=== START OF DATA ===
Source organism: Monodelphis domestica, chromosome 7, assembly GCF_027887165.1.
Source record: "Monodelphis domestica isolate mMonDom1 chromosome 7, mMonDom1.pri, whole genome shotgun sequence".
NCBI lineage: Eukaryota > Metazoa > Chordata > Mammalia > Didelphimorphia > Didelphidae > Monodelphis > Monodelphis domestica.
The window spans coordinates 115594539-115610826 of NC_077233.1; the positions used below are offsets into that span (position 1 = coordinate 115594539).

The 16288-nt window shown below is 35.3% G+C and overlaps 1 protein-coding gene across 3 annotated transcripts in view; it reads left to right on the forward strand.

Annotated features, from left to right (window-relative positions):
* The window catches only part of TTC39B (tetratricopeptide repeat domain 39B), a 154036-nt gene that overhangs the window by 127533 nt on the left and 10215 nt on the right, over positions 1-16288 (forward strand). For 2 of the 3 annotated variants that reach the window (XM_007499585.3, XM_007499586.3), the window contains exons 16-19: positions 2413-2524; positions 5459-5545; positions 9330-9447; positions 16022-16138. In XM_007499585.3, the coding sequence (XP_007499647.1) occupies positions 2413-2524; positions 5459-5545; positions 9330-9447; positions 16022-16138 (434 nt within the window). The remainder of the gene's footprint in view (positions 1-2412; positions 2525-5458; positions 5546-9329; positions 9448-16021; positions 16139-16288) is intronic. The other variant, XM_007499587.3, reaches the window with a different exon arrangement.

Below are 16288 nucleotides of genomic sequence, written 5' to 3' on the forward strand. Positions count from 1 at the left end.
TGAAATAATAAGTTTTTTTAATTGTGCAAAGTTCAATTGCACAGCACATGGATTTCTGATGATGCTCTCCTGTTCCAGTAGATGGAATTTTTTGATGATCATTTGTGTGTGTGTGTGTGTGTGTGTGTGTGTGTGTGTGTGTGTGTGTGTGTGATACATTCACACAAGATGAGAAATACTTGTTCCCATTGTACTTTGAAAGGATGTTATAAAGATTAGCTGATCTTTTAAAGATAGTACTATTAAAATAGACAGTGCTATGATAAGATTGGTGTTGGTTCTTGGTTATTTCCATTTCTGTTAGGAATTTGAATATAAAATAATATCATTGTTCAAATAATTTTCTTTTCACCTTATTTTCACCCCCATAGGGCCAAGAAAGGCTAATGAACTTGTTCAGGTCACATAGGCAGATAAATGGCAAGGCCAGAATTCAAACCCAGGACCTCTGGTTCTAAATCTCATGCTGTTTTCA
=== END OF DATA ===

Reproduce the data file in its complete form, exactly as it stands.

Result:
Source organism: Monodelphis domestica, chromosome 7, assembly GCF_027887165.1.
Source record: "Monodelphis domestica isolate mMonDom1 chromosome 7, mMonDom1.pri, whole genome shotgun sequence".
NCBI lineage: Eukaryota > Metazoa > Chordata > Mammalia > Didelphimorphia > Didelphidae > Monodelphis > Monodelphis domestica.
The window spans coordinates 115594539-115610826 of NC_077233.1; the positions used below are offsets into that span (position 1 = coordinate 115594539).

The 16288-nt window shown below is 35.3% G+C and overlaps 1 protein-coding gene across 3 annotated transcripts in view; it reads left to right on the forward strand.

Annotated features, from left to right (window-relative positions):
* The window catches only part of TTC39B (tetratricopeptide repeat domain 39B), a 154036-nt gene that overhangs the window by 127533 nt on the left and 10215 nt on the right, over positions 1-16288 (forward strand). For 2 of the 3 annotated variants that reach the window (XM_007499585.3, XM_007499586.3), the window contains exons 16-19: positions 2413-2524; positions 5459-5545; positions 9330-9447; positions 16022-16138. In XM_007499585.3, the coding sequence (XP_007499647.1) occupies positions 2413-2524; positions 5459-5545; positions 9330-9447; positions 16022-16138 (434 nt within the window). The remainder of the gene's footprint in view (positions 1-2412; positions 2525-5458; positions 5546-9329; positions 9448-16021; positions 16139-16288) is intronic. The other variant, XM_007499587.3, reaches the window with a different exon arrangement.

Below are 16288 nucleotides of genomic sequence, written 5' to 3' on the forward strand. Positions count from 1 at the left end.
TGAAATAATAAGTTTTTTTAATTGTGCAAAGTTCAATTGCACAGCACATGGATTTCTGATGATGCTCTCCTGTTCCAGTAGATGGAATTTTTTGATGATCATTTGTGTGTGTGTGTGTGTGTGTGTGTGTGTGTGTGTGTGTGTGTGTGTGTGATACATTCACACAAGATGAGAAATACTTGTTCCCATTGTACTTTGAAAGGATGTTATAAAGATTAGCTGATCTTTTAAAGATAGTACTATTAAAATAGACAGTGCTATGATAAGATTGGTGTTGGTTCTTGGTTATTTCCATTTCTGTTAGGAATTTGAATATAAAATAATATCATTGTTCAAATAATTTTCTTTTCACCTTATTTTCACCCCCATAGGGCCAAGAAAGGCTAATGAACTTGTTCAGGTCACATAGGCAGATAAATGGCAAGGCCAGAATTCAAACCCAGGACCTCTGGTTCTAAATCTCATGCTGTTTTCA